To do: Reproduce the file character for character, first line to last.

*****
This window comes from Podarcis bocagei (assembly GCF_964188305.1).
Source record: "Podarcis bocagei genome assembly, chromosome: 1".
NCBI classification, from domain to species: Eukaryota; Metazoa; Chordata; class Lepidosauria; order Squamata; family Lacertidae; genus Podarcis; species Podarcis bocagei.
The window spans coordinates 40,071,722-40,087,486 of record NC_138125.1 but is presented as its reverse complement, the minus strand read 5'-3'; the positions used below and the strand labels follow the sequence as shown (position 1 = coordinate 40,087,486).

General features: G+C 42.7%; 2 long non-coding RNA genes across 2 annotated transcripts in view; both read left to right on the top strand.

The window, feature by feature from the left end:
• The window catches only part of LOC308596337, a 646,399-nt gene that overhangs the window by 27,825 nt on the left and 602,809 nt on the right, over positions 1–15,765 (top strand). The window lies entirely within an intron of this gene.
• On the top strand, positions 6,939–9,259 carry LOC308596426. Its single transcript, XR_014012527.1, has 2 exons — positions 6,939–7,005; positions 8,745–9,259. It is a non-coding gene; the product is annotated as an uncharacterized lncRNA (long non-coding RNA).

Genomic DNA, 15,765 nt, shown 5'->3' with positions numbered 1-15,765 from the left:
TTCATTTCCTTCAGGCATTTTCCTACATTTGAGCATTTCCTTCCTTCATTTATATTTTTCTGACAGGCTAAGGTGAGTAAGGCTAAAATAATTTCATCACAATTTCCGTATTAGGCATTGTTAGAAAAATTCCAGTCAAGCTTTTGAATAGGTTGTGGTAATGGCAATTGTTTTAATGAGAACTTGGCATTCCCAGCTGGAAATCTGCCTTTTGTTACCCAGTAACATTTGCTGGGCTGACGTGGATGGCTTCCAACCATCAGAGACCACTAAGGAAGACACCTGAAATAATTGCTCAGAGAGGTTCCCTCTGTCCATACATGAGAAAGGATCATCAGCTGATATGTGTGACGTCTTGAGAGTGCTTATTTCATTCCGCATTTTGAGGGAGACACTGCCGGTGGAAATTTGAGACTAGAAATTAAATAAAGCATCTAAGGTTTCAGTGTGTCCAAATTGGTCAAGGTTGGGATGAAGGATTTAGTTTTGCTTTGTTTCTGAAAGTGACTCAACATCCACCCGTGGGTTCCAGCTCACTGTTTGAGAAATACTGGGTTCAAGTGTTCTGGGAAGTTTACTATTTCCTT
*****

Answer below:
This window comes from Podarcis bocagei (assembly GCF_964188305.1).
Source record: "Podarcis bocagei genome assembly, chromosome: 1".
NCBI classification, from domain to species: Eukaryota; Metazoa; Chordata; class Lepidosauria; order Squamata; family Lacertidae; genus Podarcis; species Podarcis bocagei.
The window spans coordinates 40,071,722-40,087,486 of record NC_138125.1 but is presented as its reverse complement, the minus strand read 5'-3'; the positions used below and the strand labels follow the sequence as shown (position 1 = coordinate 40,087,486).

General features: G+C 42.7%; 2 long non-coding RNA genes across 2 annotated transcripts in view; both read left to right on the top strand.

The window, feature by feature from the left end:
• The window catches only part of LOC308596337, a 646,399-nt gene that overhangs the window by 27,825 nt on the left and 602,809 nt on the right, over positions 1–15,765 (top strand). The window lies entirely within an intron of this gene.
• On the top strand, positions 6,939–9,259 carry LOC308596426. Its single transcript, XR_014012527.1, has 2 exons — positions 6,939–7,005; positions 8,745–9,259. It is a non-coding gene; the product is annotated as an uncharacterized lncRNA (long non-coding RNA).

Genomic DNA, 15,765 nt, shown 5'->3' with positions numbered 1-15,765 from the left:
TTCATTTCCTTCAGGCATTTTCCTACATTTGAGCATTTCCTTCCTTCATTTATATTTTTCTGACAGGCTAAGGTGAGTAAGGCTAAAATAATTTCATCACAATTTCCGTATTAGGCATTGTTAGAAAAATTCCAGTCAAGCTTTTGAATAGGTTGTGGTAATGGCAATTGTTTTAATGAGAACTTGGCATTCCCAGCTGGAAATCTGCCTTTTGTTACCCAGTAACATTTGCTGGGCTGACGTGGATGGCTTCCAACCATCAGAGACCACTAAGGAAGACACCTGAAATAATTGCTCAGAGAGGTTCCCTCTGTCCATACATGAGAAAGGATCATCAGCTGATATGTGTGACGTCTTGAGAGTGCTTATTTCATTCCGCATTTTGAGGGAGACACTGCCGGTGGAAATTTGAGACTAGAAATTAAATAAAGCATCTAAGGTTTCAGTGTGTCCAAATTGGTCAAGGTTGGGATGAAGGATTTAGTTTTGCTTTGTTTCTGAAAGTGACTCAACATCCACCCGTGGGTTCCAGCTCACTGTTTGAGAAATACTGGGTTCAAGTGTTCTGGGAAGTTTACTATTTCCTT